Arabesque, Turkish music genre, which has been prolific since the 1960s, has always been associated with three major singers: Orhan Gencebay, Müslüm Gürses and Ferdi Tayfur. A deep sense of pain, exaggerated lyrics and a revolt against urban life are common features among them. However, each has his own artistic personality and distinct fan groups. Ferdi Tayfur has the top-selling arabesque albums and movies. Born on Nov. 15, 1945, in Adana to the Turanbayburt family, Tayfur has an interesting story. His father Cumali Bey was a great fan of the most famous dubbing artist of the time, Ferdi Tayfur, and named his son after him.
As a caring father, Cumali Bey supported his son's education despite the family's modest economic life conditions. However, the sudden murder of Cumali Bey triggered a chain of tragic events in the life of young Ferdi Tayfur. He was obliged to leave primary school and work with his new stepfather and he began to do manual labor on a farm as well. Tayfur also taught himself to read.
Besides a musical career, Tayfur also acted in many films, and married Necla Nazır (left), a fellow actress.
The first step toward a successful musical life in Tayfur's youth came when he answered an advertisement in a newspaper for a vocal contest in Adana. Tayfur, who used to sing folk songs at local weddings, decided to take his chance. He came second in the contest and decided to dedicate himself to music. Despite his stepfather's opposition, he managed to escape to Istanbul where he began to work as a bağlama player in Lunapark Gazinosu.
In 1967, when he was 22, he released his first album, "Yapıştı Canıma Bir Kara Sevda" (A Blind Love Haunts Me). However, his first albums until 1970 did not attract attention as he expected. Tayfur returned to Adana to work as a tractor driver in the vast cotton fields there.
It was only in 1970 that his seventh album, "Kaderimsin" (You Are my Fate), made his name known in musical circles. During the '70s, Tayfur made two or three albums per year, which always had two songs. He frequently changed his company. He founded his own recording company but failed to succeed economically.
Along with his slow but determined musical career, Tayfur married Zeliha Turan Bayburt in 1974 and had three children with her. 1976 witnessed a leap in his musical career as well as private life. His new album, "Çeşme" (Fountain), gained wide success and admiration. The song modernized the traditional theme of love in folk songs. That same year, he acted in a film that bore the same name as the song. About 10 million people watched the movie. He then fell in love with fellow cast member Necla Nazır, who became his wife for the next 30 years.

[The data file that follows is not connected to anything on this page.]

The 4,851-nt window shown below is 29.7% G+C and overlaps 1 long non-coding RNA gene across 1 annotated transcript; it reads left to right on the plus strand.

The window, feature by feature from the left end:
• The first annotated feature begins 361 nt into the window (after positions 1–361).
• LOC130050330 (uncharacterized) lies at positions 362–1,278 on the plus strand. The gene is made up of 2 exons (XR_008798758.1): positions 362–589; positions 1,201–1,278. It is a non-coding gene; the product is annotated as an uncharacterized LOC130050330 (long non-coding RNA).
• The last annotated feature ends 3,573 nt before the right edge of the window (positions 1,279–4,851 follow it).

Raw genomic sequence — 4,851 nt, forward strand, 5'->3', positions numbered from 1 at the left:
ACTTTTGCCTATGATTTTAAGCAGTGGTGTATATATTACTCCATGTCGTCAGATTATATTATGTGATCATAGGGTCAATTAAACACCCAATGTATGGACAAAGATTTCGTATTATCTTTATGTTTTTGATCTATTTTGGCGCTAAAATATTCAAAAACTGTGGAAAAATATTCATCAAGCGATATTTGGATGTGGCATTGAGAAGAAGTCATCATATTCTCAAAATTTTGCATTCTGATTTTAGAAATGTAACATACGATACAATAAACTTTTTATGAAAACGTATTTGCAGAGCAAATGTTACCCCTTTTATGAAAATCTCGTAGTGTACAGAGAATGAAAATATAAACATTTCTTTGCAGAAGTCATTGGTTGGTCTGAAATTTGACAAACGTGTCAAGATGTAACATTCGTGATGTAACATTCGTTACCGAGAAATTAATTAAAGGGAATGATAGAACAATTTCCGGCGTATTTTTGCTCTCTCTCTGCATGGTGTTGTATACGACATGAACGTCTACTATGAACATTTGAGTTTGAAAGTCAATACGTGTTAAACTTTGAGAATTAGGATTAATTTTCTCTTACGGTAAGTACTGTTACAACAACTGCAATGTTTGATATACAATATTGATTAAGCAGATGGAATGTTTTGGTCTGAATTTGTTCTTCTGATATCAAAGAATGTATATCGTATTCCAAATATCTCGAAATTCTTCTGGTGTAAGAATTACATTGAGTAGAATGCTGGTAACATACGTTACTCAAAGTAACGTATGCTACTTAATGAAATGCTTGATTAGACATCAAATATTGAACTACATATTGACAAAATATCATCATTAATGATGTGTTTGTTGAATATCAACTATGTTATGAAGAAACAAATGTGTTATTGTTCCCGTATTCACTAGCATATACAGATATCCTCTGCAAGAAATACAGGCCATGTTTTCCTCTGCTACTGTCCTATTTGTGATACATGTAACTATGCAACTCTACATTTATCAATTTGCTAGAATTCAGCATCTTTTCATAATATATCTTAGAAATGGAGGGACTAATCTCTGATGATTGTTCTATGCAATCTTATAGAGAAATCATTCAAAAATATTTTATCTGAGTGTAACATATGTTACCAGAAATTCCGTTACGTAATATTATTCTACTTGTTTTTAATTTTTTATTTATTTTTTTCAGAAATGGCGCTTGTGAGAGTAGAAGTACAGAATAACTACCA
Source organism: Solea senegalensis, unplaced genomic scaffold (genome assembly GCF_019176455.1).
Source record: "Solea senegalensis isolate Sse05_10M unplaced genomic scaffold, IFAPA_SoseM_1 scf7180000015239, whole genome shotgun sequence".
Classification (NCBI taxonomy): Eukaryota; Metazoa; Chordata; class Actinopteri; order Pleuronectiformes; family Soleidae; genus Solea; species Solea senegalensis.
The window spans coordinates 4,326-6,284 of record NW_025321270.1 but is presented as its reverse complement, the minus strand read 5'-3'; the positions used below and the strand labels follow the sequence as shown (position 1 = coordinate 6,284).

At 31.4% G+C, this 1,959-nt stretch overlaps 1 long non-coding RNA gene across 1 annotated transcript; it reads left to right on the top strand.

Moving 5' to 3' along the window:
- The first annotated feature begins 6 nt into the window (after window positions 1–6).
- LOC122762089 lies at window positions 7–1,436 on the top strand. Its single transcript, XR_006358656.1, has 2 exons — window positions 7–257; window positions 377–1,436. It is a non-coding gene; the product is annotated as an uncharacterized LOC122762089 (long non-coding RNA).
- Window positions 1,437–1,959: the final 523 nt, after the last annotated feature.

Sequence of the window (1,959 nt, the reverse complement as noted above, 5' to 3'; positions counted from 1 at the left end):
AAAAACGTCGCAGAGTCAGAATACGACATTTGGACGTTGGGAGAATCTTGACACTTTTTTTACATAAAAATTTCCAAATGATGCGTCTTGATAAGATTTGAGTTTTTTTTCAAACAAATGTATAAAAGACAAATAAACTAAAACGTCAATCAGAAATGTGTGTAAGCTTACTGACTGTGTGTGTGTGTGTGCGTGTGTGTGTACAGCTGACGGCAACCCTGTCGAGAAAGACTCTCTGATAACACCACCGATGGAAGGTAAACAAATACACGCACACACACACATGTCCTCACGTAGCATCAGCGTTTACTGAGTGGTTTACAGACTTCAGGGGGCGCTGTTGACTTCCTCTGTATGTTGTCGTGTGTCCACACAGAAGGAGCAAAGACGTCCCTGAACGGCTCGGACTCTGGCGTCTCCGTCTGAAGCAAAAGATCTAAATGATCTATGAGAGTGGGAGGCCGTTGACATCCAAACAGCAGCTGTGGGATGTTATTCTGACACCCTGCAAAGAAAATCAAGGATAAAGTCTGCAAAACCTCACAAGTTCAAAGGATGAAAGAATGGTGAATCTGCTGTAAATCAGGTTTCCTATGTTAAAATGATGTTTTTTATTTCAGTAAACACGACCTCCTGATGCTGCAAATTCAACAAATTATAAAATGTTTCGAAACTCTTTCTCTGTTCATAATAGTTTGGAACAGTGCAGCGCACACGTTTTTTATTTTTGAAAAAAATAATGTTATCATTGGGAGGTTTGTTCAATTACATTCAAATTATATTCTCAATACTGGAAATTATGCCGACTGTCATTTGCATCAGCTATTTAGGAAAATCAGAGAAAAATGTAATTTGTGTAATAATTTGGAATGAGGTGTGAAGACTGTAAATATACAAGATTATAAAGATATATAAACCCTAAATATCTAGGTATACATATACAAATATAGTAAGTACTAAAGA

Tayfur continued to act in musicals until 1989. In 1982, he founded his own company, Ferdifon Records. Most of the 34 movies he acted in are tragic stories of modest people. The main theme was impossible love, pain and struggle of poor men. The movies all have frequent performances of Tayfur's own tragic and sad songs. Consequently, the movies' names were the same as the Tayfur's latest songs. After 2000, he also stared in a television series.
In a sense, the songs and movies he made represent both his personal tragedies and lay people's social deprivations. Many people identify with his roles and lyrics. Similar to Orhan Gencebay and Müslüm Gürses, Tayfur's music corresponded to a social reality that was experienced by the lower class in big cities.
The '70s and '80s were golden years for Ferdi Tayfur and placed him among the best-loved singers in the country like Zeki Müren, Barış Manço and Ajda Pekkan. His albums won nine Golden Record Awards. In a famous concert in Gülhane Park in Istanbul in 1988, the audience was more than 150,000. That was a record in Turkey and it was thought to be the highest number for a long time. Tayfur released 50 albums throughout his career.
In 2003, Tayfur wrote a book, "Şekerci Çırağı," of his memories of difficulties he experienced in his childhood. Despite his turbulent private life in recent years, Tayfur is respected and considered as one of the founding fathers of arabesque.